About 80 to 90 percent of people in North America have caffeine on a daily basis. However,15 percent of people report that they have stopped consuming caffeine due to concerns over health effects and negative side effects, according to the Johns Hopkins Bayview Medical Center. The average person in the United States reports drinking the equivalent of about 17 ounces of coffee a day, but even consuming only 8 ounces per day can lead to temporary withdrawal symptoms as an effect of abstinence.
When you use caffeine on a daily basis, your body grows accustomed to it and you need gradually higher amounts to experience the same alertness and enhanced concentration, according to the U.S. Food and Drug Administration. This condition, called tolerance, may also mean that you are dependent on caffeine and susceptible to withdrawal symptoms if you abruptly decrease your caffeine intake. Some common caffeine withdrawal symptoms include severe headache, depression, anxiety, irritability and muscle aches. Your body doesn’t need to adjust to these withdrawal symptoms because it eventually adjusts to the lower caffeine intake.
Duration of Symptoms
You may start experiencing caffeine withdrawal symptoms within 12 to 24 hours after you stop having caffeine, or you may not start experiencing effects until 36 hours later, according to the Johns Hopkins Bayview Medical Center. The height of caffeine withdrawal symptoms tends to occur within 20 to 48 hours, and the duration of the symptoms can last two days to a week or more.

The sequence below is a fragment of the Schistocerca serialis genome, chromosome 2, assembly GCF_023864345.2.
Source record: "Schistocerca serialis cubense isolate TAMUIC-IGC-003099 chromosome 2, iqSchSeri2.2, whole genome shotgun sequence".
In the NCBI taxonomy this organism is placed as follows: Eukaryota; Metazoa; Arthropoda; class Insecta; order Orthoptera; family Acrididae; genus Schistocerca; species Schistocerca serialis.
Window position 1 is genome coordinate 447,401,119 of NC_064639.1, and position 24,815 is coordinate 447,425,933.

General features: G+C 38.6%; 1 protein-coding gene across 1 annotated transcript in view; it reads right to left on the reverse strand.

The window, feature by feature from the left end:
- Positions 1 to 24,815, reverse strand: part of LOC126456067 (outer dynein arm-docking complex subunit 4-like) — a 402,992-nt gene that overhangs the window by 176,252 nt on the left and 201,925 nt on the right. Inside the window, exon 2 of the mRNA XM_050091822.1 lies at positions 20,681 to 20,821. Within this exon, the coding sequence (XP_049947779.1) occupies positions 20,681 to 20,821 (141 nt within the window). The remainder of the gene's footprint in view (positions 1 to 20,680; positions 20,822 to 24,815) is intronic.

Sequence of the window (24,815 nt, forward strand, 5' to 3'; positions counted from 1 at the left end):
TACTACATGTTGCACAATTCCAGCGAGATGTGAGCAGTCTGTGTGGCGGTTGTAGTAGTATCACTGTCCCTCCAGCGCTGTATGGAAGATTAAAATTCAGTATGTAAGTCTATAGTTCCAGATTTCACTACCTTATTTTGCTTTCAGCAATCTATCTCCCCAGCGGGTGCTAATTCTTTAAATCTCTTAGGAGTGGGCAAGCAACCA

A moderate intake of caffeine shouldn’t cause your body harm unless you are hypersensitive to caffeine. Generally, one to two 5-ounce cups of coffee per day -- or about 100 to 200 milligrams of caffeine -- is acceptable, according to the FDA. You are more likely to experience unwanted side effects such as anxiety and muscle tremors and more likely to have severe withdrawal symptoms if you regularly have about four to seven servings of coffee -- about 600 milligrams of caffeine -- on a regular basis.
Reducing the Problem
If you regularly drink multiple cups of coffee a day but want to cut down without discomfort, you may be able to reduce the severity of withdrawal symptoms. Before you start cutting back, pay close attention to how much caffeine is in all of your foods, drinks and medications. Remember that caffeine can be in certain pain medications and is even in chocolate. Then, slowly start whittling down the caffeine content in your major caffeine sources. For instance, if you’re a soda drinker start drinking one less can a day and if you’re a coffee drinker cut back on the size of each cup or start mixing in a small amount of decaf with your regular. Eventually you should transition to a reduced soda intake and full cups of decaffeinated coffee without ever having to deal with a dramatic crash.
- Johns Hopkins Medicine: Caffeine Withdrawal Recognized as a Disorder
- Cleveland Clinic: Caffeine and Headache
- University of Iowa Hospitals and Clinics: Caffeine: How Much Is Too Much?
- Johns Hopkins Bayview Medical Center: Information About Caffeine Dependence
- U.S. Food and Drug Administration: Caffeine and Your Body